considering complaining about choirs about complaining

I should, of course, be meeting a deadline. Actually, I should be chasing two deadlines that whooshed by thanks to a nifty infection that put me on the loo or flat on my back exhausted from walking to the loo and explosively emptying my guts for half-a-week.

Which means the following quick e-mail from a friend was the perfect distraction:

This is not just any belly-aching, whining, moaning and/or griping.

No. This is public belly-aching, whining, moaning and/or griping sung in harmony to a musical accompaniment with a rap solo!

The Complaints Choir of Birmingham.

But that’s only 10 minutes or so of non-productive time. So let’s get serious.

It turns out the whole idea of a Complaints Choir comes to us thanks to Tellervo Kalleinen and Oliver Kochta-Kalleinen. They’ve done interesting things apart. And they’ve done interesting things together.

And, walking together one winter’s day in Helsinki, the pair ended up discussing

the possibility of transforming the huge energy people put into complaining into something else.

As it happens, there is a Finnish expression: “Valituskuoro”.

It means “Complaints Choir” and it is used to describe situations where a lot of people are complaining simultaneously. Kalleinen and Kochta-Kalleinen thought: “Wouldn’t it be fantastic to take this expression literally and organise a real Complaints Choir!”

The Springhill Institute in Birmingham, England, took the idea and ran with it. Happily, others have followed their example.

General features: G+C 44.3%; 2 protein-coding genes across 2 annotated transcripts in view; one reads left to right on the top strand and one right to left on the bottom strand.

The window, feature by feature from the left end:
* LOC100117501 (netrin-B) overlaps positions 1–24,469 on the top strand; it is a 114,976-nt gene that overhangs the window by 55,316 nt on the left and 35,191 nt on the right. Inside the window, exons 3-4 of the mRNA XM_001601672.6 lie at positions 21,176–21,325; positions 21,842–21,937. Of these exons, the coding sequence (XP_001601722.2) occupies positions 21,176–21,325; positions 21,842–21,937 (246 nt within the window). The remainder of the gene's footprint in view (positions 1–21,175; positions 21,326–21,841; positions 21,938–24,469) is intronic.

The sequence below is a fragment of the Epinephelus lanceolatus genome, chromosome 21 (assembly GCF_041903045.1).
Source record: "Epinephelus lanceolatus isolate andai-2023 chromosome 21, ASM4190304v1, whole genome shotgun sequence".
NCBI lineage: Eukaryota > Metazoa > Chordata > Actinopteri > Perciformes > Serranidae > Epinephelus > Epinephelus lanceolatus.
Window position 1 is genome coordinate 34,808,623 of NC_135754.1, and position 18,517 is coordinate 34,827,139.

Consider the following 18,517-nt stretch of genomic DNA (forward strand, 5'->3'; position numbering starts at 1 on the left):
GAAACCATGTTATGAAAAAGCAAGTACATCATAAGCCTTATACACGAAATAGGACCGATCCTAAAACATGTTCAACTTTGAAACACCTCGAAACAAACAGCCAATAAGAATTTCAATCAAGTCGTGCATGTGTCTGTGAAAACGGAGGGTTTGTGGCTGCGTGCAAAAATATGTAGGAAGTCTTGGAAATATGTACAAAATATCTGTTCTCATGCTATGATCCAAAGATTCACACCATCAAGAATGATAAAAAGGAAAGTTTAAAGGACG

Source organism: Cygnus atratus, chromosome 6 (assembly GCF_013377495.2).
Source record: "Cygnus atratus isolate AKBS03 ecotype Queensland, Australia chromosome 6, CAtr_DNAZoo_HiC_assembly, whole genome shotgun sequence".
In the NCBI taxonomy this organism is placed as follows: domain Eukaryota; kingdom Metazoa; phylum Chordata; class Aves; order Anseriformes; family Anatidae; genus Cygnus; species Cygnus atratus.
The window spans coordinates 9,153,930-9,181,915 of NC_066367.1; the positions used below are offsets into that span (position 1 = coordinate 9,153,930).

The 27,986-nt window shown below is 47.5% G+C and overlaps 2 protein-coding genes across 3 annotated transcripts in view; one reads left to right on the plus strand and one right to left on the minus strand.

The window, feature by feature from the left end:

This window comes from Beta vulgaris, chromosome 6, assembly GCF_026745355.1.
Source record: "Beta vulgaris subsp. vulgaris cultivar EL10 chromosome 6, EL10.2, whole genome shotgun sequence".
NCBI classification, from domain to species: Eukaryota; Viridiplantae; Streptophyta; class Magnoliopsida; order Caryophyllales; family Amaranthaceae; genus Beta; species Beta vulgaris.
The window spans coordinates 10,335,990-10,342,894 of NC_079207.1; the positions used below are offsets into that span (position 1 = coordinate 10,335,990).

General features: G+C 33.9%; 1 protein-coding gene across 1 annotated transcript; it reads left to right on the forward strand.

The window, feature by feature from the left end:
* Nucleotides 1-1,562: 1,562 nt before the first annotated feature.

So we’ve now got the Helsinki Complaints Choir; the Hamburg Complaints Choir; the St Petersburg Complaints Choir and several others, all dutifully noted on the Complaints Choir web-site.

FWIW, I’m torn between the Helsinki and St Petersburg choirs as my personal favourite.

Even better, so far as Gilles Roy is concerned, all this apparently pointless effort is more than cranky kvetching:

in the context of a group song, complaining appears to be many things, not just the whining wheedle of the quietly desperate, living their misery out in isolation. Rather we find here a chockfull of insight, small-mindedness, fatigue, expressions of injustice, powerlessness, etc. from the individual voices heard through the multitude, both in solo and unison.

Maybe we should get a few Complaints Choirs going here in Oz? If nothing else, it might make the Federal Election coming before the end of 2007 more interesting (or interesting at all, given the way elections are played out these days).

After all, if it doesn’t get us anywhere, we can always complain to Tellervo Kalleinen and Oliver Kochta-Kalleinen about the whole exercise being a waste of our valuable time.

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